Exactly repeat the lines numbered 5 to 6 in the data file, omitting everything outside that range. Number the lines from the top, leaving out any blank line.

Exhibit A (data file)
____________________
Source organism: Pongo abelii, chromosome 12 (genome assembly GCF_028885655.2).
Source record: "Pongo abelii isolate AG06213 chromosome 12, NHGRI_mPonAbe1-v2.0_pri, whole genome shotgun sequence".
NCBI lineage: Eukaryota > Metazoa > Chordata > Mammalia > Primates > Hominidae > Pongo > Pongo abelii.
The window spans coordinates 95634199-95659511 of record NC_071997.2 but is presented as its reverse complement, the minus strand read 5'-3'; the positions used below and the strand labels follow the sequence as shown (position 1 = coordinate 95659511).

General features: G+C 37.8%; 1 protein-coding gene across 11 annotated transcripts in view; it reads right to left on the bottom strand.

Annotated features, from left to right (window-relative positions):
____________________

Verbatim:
General features: G+C 37.8%; 1 protein-coding gene across 11 annotated transcripts in view; it reads right to left on the bottom strand.

Annotated features, from left to right (window-relative positions):